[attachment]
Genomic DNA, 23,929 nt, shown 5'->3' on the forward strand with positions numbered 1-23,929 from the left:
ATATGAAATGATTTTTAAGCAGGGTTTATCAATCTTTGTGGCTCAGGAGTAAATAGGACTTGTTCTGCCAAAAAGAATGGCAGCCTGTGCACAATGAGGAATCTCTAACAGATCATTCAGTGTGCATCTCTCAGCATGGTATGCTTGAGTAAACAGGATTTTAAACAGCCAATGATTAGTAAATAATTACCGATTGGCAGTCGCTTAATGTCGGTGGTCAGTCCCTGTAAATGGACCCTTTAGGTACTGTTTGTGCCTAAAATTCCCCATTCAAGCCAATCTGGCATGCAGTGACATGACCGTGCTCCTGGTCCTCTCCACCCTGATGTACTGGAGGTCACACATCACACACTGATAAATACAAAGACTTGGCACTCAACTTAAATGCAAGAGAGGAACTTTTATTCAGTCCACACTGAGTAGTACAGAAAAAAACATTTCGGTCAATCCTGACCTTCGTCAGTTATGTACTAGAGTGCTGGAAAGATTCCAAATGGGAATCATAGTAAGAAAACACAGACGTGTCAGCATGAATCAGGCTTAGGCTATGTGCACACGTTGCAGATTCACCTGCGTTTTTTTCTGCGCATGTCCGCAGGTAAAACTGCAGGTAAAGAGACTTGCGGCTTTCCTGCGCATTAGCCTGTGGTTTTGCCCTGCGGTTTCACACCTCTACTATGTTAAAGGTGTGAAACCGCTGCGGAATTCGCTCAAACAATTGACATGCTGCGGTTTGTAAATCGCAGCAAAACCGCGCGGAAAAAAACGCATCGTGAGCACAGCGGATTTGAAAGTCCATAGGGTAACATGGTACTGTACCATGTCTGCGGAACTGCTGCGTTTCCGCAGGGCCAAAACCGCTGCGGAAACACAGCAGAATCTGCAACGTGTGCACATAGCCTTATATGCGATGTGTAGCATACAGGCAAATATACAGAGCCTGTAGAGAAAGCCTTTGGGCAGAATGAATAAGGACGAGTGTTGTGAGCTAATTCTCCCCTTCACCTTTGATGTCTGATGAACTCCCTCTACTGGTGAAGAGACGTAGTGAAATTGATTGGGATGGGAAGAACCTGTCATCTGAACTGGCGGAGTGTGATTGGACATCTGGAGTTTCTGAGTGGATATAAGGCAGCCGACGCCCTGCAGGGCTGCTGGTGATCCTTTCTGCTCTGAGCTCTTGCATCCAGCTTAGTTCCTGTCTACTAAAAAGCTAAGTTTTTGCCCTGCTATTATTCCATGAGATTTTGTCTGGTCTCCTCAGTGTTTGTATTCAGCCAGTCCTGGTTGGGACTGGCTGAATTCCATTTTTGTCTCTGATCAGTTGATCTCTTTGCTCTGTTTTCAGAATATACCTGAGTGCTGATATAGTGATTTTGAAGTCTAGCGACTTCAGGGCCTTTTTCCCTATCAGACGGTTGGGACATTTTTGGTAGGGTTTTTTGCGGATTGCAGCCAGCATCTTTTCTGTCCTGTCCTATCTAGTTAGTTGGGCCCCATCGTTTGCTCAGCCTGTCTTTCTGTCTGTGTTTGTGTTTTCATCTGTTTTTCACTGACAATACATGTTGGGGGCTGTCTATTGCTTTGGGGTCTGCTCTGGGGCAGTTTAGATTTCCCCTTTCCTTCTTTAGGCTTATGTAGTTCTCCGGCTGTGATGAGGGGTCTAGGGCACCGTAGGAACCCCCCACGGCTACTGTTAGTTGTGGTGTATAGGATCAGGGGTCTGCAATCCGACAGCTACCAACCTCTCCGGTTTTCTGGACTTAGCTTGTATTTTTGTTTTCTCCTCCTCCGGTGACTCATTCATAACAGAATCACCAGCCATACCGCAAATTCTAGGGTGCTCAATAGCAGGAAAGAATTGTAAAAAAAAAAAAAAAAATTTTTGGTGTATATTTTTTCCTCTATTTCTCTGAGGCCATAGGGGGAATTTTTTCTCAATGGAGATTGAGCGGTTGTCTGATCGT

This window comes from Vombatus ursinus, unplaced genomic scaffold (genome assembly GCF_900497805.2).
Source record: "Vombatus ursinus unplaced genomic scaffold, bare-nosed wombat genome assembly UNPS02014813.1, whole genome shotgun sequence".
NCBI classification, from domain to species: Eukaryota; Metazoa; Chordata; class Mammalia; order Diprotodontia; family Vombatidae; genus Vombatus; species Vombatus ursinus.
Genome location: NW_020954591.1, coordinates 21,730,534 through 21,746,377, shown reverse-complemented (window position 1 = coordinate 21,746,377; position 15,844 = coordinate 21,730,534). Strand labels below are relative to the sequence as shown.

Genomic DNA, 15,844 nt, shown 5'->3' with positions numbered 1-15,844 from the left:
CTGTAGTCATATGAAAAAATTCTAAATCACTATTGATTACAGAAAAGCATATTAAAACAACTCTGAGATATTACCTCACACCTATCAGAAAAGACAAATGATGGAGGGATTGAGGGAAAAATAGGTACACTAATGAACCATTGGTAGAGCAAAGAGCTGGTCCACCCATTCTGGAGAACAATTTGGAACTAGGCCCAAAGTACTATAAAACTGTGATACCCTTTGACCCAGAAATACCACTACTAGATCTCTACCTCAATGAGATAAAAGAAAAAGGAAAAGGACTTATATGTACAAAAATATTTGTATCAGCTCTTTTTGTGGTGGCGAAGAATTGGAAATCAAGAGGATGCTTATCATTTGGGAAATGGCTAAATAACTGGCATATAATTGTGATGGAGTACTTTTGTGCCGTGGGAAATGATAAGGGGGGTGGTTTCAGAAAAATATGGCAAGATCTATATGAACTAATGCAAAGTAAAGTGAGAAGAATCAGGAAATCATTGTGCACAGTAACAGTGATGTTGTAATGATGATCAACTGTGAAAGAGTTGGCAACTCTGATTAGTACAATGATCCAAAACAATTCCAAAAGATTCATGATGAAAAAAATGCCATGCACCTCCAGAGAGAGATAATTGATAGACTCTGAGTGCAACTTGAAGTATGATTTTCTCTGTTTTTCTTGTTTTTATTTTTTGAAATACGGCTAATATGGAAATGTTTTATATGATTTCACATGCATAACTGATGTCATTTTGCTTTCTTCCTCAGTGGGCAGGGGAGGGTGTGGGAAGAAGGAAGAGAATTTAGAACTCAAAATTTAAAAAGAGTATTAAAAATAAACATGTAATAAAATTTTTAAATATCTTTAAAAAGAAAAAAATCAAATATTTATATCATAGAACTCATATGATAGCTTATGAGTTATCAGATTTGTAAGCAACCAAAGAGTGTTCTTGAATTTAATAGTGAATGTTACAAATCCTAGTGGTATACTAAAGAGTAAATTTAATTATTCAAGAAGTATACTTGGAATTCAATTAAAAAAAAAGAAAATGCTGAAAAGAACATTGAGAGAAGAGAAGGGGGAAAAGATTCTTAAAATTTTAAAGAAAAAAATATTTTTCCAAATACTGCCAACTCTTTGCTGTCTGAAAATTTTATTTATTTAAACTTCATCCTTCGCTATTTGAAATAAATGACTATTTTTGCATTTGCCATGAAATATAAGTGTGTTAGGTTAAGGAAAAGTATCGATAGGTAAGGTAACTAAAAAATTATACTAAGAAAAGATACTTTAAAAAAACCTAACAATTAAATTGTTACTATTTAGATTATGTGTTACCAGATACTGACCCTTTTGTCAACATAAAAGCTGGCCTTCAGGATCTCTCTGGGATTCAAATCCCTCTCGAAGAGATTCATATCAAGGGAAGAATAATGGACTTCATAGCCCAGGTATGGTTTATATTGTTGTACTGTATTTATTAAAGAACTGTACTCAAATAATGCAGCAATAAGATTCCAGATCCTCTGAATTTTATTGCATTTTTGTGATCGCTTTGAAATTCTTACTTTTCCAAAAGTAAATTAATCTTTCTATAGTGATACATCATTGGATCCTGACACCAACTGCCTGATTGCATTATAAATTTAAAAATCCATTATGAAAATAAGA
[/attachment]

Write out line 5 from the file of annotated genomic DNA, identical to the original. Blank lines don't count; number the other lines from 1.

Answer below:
NCBI classification, from domain to species: Eukaryota; Metazoa; Chordata; class Mammalia; order Diprotodontia; family Vombatidae; genus Vombatus; species Vombatus ursinus.